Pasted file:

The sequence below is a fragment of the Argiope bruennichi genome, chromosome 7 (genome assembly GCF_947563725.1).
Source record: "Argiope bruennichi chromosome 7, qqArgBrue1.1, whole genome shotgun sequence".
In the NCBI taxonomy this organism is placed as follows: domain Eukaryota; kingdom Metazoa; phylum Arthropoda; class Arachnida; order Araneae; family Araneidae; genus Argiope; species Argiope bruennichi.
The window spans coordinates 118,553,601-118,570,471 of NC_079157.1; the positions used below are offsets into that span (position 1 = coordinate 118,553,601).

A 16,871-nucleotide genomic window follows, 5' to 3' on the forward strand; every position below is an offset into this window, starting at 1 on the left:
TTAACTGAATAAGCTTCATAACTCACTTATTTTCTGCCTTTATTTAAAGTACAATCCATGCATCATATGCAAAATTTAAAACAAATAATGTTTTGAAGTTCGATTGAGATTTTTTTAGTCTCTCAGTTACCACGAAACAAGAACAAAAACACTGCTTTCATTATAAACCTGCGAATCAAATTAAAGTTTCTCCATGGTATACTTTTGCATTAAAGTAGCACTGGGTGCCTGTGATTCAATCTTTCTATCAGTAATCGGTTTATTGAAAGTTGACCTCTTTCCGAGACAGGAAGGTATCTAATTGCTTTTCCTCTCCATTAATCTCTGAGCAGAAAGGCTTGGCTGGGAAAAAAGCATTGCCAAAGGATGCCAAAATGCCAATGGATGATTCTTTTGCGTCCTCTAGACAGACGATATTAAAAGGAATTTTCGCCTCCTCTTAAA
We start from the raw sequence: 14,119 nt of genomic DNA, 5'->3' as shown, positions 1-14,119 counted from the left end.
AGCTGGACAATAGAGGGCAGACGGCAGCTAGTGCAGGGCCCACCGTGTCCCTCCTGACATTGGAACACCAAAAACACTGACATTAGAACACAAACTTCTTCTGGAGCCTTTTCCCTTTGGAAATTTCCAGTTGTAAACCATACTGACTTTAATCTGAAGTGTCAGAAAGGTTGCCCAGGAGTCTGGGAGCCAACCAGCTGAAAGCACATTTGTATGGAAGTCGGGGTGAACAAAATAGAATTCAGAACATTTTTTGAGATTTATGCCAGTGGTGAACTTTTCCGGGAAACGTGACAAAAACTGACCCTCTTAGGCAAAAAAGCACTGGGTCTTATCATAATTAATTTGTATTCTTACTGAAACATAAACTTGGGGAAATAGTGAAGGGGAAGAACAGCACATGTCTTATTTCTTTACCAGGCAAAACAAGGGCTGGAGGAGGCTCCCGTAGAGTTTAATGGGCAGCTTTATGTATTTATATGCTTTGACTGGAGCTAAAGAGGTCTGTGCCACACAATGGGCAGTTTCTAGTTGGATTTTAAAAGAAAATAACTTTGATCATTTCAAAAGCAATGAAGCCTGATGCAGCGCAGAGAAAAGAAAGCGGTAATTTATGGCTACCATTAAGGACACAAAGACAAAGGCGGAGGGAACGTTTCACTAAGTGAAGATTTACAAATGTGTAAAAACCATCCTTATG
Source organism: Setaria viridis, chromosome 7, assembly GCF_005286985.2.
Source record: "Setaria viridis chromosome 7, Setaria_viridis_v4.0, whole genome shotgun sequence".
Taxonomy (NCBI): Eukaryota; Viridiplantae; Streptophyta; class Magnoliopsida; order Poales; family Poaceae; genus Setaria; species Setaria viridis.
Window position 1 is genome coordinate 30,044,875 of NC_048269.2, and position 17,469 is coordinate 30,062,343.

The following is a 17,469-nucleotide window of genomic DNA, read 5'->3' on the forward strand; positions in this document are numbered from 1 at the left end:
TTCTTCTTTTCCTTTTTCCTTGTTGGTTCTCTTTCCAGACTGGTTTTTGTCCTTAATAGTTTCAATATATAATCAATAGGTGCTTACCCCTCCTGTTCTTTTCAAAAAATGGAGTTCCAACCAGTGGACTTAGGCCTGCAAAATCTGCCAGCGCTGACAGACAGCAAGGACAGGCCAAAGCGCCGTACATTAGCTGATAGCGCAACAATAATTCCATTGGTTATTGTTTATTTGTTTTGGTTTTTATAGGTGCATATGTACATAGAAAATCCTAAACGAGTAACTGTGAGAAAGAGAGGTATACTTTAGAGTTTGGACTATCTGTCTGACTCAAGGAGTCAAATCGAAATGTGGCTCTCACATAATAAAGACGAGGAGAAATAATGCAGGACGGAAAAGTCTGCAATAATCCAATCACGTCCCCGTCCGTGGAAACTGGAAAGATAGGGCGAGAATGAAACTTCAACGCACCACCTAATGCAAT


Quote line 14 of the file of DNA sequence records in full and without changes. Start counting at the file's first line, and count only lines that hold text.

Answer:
TTCTTCTTTTCCTTTTTCCTTGTTGGTTCTCTTTCCAGACTGGTTTTTGTCCTTAATAGTTTCAATATATAATCAATAGGTGCTTACCCCTCCTGTTCTTTTCAAAAAATGGAGTTCCAACCAGTGGACTTAGGCCTGCAAAATCTGCCAGCGCTGACAGACAGCAAGGACAGGCCAAAGCGCCGTACATTAGCTGATAGCGCAACAATAATTCCATTGGTTATTGTTTATTTGTTTTGGTTTTTATAGGTGCATATGTACATAGAAAATCCTAAACGAGTAACTGTGAGAAAGAGAGGTATACTTTAGAGTTTGGACTATCTGTCTGACTCAAGGAGTCAAATCGAAATGTGGCTCTCACATAATAAAGACGAGGAGAAATAATGCAGGACGGAAAAGTCTGCAATAATCCAATCACGTCCCCGTCCGTGGAAACTGGAAAGATAGGGCGAGAATGAAACTTCAACGCACCACCTAATGCAAT